These are great to make sauces with because they’re already pre-roasted. Plus, the watery brine the red peppers sit in can be pureed into a red pepper sauce for pasta or chopped up into a quick romesco sauce or salad.
Our dishes are almost always finished with fresh herbs. They add color, freshness, and in many cases vitamin C.
It’s an easy way to add protein to a meal, and they’re cooked already so you’re just warming them through. “We know what’s good canned and we know what’s not good canned," Alli said. "We’re not going to use canned corn, especially in the summer, but we’ll always go back to something like canned beans, which cook much quicker than dried."
Weeknight Cooking Discoveries
Since every minute matters when you’re designing a recipe that can be prepared in only 30 minutes, Alli and Matthew are always looking for ways to streamline recipe steps. This has resulted in some time-saving, flavor-boosting discoveries.
1. Use the Pasta Method for Rice: Boil the rice like you would with pasta and dump off the water when the rice is cooked. Instead of taking 45 minutes, this is done in 12 to 15 minutes. It also gives you a more versatile rice than something like sticky rice.
2. A Better Way To Cook Pork Tenderloin: Simply pound it into a much thinner piece of meat with a meat pounder. Pork tenderloin is so lean that it easily dries out when cooked. Pounding it flat allows for it to cook quickly and evenly without sacrificing the meat’s juiciness, and it allows you to get a much better crust on the outside. Cook it on each side for a total of four minutes, let the meat rest, and you’re ready to eat.
3. Just Toss It In A Bag: When developing his recipe for Spicy Fried Chicken Sandwiches recipe, Matthew wanted to bypass the traditional (and fussy) three-step breading process that often precedes frying. He discovered that we could do it in two steps by dipping the chicken in a small amount of seasoned mayonnaise and then transferring the pieces to a zipper-lock bag with flour and cornstarch. Seal the bag, shake it vigorously to coat, and voilà, you have breaded chicken in far less time.
Dinner IllustratedWith our book, Dinner Illustrated, we show you that it is possible to get dinner ready in 1 hour or less for easy weeknight cooking. Every recipe has seven photos that take you from start to serve with no advance prep required.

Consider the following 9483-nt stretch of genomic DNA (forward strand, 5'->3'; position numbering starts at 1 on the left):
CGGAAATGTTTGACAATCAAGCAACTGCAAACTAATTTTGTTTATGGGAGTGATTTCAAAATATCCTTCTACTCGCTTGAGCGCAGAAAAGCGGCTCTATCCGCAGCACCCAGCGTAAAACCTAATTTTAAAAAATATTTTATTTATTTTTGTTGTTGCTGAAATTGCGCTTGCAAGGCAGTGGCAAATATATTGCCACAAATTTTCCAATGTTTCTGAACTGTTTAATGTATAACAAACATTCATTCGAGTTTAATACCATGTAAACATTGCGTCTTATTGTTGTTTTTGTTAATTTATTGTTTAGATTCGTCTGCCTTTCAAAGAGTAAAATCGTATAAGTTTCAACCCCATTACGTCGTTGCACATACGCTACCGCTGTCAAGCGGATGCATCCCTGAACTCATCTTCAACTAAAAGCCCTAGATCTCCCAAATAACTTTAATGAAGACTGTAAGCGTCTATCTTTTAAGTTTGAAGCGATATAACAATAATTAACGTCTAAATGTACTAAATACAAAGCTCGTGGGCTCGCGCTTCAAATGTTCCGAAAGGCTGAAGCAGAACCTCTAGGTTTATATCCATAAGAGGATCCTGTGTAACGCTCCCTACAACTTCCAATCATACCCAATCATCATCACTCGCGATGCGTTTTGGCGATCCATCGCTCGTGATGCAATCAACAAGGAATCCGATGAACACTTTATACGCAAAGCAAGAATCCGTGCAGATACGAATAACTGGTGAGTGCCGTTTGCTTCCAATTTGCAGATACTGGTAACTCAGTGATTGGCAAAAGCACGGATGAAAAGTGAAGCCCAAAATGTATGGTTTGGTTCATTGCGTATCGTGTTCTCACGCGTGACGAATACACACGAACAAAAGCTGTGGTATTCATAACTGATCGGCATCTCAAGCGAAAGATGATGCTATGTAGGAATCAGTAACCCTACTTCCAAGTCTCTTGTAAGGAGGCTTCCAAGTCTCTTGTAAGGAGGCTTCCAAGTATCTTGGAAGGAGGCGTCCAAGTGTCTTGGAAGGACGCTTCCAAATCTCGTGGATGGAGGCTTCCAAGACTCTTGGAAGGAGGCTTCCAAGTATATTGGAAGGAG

The Best Tips for Weeknight Cooking
After developing dozens of weeknight recipes, Alli and Matthew have a handle on what it takes to put together meals that are quick and delicious. Here are their six best tips for weeknight cooking.
1. Grilling Is Your Best Friend: If you’re someone that wants to get a quick meal out to friends and family, grilling is your go-to method. The grill adds a lot of flavor to food that you just can’t get on the stovetop. Whether you’re making our Grilled Pork Tenderloin and Summer Squash with Chimichurri or grilled veggies that you toss into a salad, the grill is always going to be your quickest and easiest way to get a dish with great flavor.
2. Streamline Batch Cooking: Most of the time, we're proponents of batch cooking—that is, cooking food in small batches because it avoids having too much moisture in the pan and helps verify that every little piece of meat gets perfectly browned. But for weeknight cooking, we've found that you can get similar browning in less time by coating the meat in two key ingredients: sugar and cornstarch, both of which expedite caramelization. This allows you to cook everything in the pan at once without having to do it in time-consuming batches.
3. Don’t Be Afraid to Use High Heat: Get comfortable with using high heat, especially when it’s something that’s quick-cooking, like thinly cut steak or pork. The high heat creates flavorful browning and you can get dinner on the table in minutes, like with our Steak and Broccoli Stir-Fry.
4. Shop For Convenience Items: Keep your eye out for things that combine ingredients you already need in the grocery store, such as salsa or pickled peppers.
5. Add Glutamate-Rich Ingredients To Boost Flavors In Your Dish: Ingredients you probably already have in your kitchen—such as tomato paste, Parmesan cheese, and soy sauce—will help add more complexity than you can imagine to a dish. For instance, if you’re going to use store-bought broth in a soup, use one of these flavor boosters to make it taste like the broth has been simmering on the stove for hours.
6. Add Fresh Herbs: They do a lot for a dish. For instance, marjoram, a member of the mint family, pairs well with poultry, lamb, or vegetables and is best used as a finishing herb to these dishes. Or take tarragon, a slender-leafed herb called “little dragon” because of its fiery quality. It also complements fish, egg, and chicken dishes—but make sure to use it sparingly. (See “Getting to Know: Fresh Herbs” to learn more about how to use fresh herbs in your weeknight meals.)